The Naturalis Biodiversity Center, a national research institute for biodiversity located in the Netherlands has used 3D printing and 3D scanning to help reconstruct a triceratops skeleton. Using the Builder Extreme 1500 PRO 3D printer from Builder 3D Printers, Naturalis was able to replace the missing bones of a new exhibit using scans of other triceratopses.
The triceratops, named Dirk, is now on display in the dinosaur gallery of Naturalis’ new museum in Leiden, which has been under construction for two years. Also on display at the LiveScience gallery is the Builder Extreme 3D printer that Naturalis used to reconstruct Dirk.
“Modern day palaeontologists use 3D imaging and printing techniques as an instrument to reconstruct fossil remains that are discovered in scientific excavations,” explains Dr. Peter H. Schalk, Director of Public and Markets at Naturalis.
“An industrial Builder Extreme 3D printer is deployed in the LiveScience gallery of the new Naturalis museum as an ongoing demonstration to the public how missing parts are printed and fitted in dinosaur skeletons.”
Builder 3D printing meets large-scale demands of Naturalis
Naturalis is home to a vast natural history collection, spanning over 42 million different objects. As well as Dirk, the collection also includes a 66 million year old T. rex skeleton which was discovered in 2013 in Montana, and various other dinosaur specimens. The skeleton of Dirk was dug up near Newcastle, Wyoming, and is estimated to be around 67 million years old.
Paleontologists working on Drik’s skeleton identified a number of missing bones, including some ribs, one of the horns and a large part of the skull. As Naturalis wanted to display the triceratops skeleton in its new museum, they decided to reconstruct these missing parts.
The Center has been using 3D printing for the past two years, producing only small parts on desktop sized systems.“This works perfectly fine if you only need 3D prints of a handful of smaller bones, and for a single larger bone, combining a couple of smaller prints isn’t too much of a hassle,” comments palaeontology prof. Anne Schulp, researcher at Naturalis.
Dirk however represented a much larger project, with replacement bones measuring between 50 to 130 cm long. Naturalis therefore invested in the Builder Extreme 1500 PRO, a large scale FFF 3D printer featuring a 1100 x 500 x 820 mm sized print bed. “For a really big project such as Triceratops Dirk though, we had to look further, and that’s where the Builder Extreme came in focus,” added Schulp.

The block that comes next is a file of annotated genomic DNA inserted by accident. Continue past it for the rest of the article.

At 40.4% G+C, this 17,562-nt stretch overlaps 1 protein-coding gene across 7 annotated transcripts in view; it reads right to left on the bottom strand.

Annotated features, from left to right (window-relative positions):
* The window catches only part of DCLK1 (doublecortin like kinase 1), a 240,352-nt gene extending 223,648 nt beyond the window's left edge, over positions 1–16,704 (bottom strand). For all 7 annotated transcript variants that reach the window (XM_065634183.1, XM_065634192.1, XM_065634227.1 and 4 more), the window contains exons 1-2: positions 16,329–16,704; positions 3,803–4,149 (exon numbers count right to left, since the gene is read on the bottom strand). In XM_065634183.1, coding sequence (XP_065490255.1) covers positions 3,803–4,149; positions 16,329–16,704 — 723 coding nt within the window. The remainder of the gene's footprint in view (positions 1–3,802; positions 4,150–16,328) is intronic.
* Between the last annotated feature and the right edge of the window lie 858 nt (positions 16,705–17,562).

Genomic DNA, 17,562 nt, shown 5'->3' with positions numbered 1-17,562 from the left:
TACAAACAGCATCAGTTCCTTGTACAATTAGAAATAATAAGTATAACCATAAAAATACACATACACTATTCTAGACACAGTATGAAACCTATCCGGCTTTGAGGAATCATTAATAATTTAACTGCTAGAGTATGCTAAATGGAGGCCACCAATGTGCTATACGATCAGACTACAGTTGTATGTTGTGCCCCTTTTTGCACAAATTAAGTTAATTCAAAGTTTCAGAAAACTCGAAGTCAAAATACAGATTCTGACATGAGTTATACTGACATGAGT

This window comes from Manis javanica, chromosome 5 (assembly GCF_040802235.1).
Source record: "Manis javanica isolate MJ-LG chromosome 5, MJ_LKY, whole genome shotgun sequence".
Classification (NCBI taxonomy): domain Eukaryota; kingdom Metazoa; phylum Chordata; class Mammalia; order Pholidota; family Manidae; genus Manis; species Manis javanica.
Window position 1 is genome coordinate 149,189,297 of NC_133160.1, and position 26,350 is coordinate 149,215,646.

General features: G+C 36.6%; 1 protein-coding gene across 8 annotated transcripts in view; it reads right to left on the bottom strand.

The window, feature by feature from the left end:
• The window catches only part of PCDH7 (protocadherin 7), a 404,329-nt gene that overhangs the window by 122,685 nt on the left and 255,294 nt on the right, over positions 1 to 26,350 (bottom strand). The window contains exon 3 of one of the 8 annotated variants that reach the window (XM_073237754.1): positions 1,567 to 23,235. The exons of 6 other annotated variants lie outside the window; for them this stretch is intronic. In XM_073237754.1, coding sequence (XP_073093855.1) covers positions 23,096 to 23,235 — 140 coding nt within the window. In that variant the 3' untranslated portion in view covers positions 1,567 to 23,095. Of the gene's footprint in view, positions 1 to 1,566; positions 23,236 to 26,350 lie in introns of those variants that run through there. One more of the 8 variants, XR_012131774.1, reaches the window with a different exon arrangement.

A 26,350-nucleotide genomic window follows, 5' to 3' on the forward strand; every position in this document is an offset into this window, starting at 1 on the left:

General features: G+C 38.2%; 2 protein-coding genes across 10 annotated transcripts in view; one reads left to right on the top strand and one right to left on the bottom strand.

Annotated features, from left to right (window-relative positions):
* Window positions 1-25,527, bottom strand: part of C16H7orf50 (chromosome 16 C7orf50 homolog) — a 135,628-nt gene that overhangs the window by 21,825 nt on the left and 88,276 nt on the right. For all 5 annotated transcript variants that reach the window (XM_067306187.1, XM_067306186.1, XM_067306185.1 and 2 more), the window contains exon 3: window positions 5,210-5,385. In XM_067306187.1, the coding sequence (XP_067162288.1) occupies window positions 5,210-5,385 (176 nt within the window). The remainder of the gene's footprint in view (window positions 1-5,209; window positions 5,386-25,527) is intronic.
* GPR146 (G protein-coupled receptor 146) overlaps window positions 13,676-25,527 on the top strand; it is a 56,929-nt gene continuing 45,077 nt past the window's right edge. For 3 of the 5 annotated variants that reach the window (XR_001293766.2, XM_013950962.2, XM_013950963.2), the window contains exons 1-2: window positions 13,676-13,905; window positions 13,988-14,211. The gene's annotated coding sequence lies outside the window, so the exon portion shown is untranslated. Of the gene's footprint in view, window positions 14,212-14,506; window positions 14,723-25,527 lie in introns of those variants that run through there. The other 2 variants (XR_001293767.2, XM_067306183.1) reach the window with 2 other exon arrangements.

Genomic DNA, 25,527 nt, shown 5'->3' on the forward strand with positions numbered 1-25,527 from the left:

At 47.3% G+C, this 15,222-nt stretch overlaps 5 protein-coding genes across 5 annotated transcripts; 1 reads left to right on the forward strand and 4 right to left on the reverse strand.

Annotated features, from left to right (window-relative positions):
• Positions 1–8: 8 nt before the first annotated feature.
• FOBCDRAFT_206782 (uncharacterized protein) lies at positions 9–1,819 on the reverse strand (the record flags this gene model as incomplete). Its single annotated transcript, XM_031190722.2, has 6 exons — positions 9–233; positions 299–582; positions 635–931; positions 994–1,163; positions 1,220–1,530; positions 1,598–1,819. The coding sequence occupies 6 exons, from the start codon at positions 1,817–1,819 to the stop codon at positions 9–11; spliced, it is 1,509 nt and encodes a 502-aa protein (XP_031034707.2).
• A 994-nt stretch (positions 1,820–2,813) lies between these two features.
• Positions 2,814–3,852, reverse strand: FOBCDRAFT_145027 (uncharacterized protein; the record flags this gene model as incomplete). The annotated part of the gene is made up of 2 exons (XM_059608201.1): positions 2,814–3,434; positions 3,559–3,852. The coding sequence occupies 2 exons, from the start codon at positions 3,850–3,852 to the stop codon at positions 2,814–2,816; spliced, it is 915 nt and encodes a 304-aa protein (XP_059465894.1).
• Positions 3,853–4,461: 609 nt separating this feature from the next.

An upgrade to the standard Builder Extreme 1500 released in 2016, the PRO model features a print speed of up to 120 mm/s, and a layer height resolution of 0.1 to 0.9 mm. The system comes supplied with Simplify3D software and optimized FFF profiles for 0.4, 0.8 and 1.2 mm nozzles. Builder has also equipped the 3D printer with inbuilt transportation wheels, in order to improve its maneuverability in the workspace, and an air filter from BOFA.
3D printing the spare parts of a triceratops dinosaur
For the scientists to begin 3D printing the missing parts of Dirk, they needed to scan other triceratopses to gain an accurate representation of what they had to construct. “If we have, for example, a left bone and the right-side counterpart is missing, we can easily make a scan and a mirrored 3D print,” Schulp explains. Some of the reconstructed bone elements, particularly the vertebrae, however were sourced from scans of a Triceratops skeleton located at the Children’s Museum in Indianapolis, whose bones were considered complementary to Dirk’s. Naturalis also opted to scan and 3D print bones that were present but too fragile to be displayed like, for example, some of the ribs of Dirk which were not sufficiently preserved for mounting.
The Builder Extreme has now been 3D printing the missing bones continuously for the last two months, producing one hundred different parts. It was important for Naturalis to capture every visible minor detail of the bones in the 3D printed part. Significant focus has therefore been paid to the quality of the 3D print, utilizing support structures for the more complex shapes. After 3D printing and post processing, the bones were painted by hand. Due to the resemblance between the 3D printed bones and the actual ones, the replacement parts were painted a slightly lighter colour, allowing visitors to discern the real and artificial parts.
Completed in time for the museum launch in August, Dirk’s restoration has already prompted Naturalis to book the Builder Extreme 1500 PRO for an additional major project. The system is on display at the museum in order to inform the public how palaeontologists restore missing parts of dinosaur skeletons using 3D printing.
For more information on how Builder helped Naturalis resurrect the triceratops skeleton, click here.
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Featured image shows the skeleton of Dirk the Triceratops on Display at Naturalis, featuring 3D printed bones. Photo via Naturalis.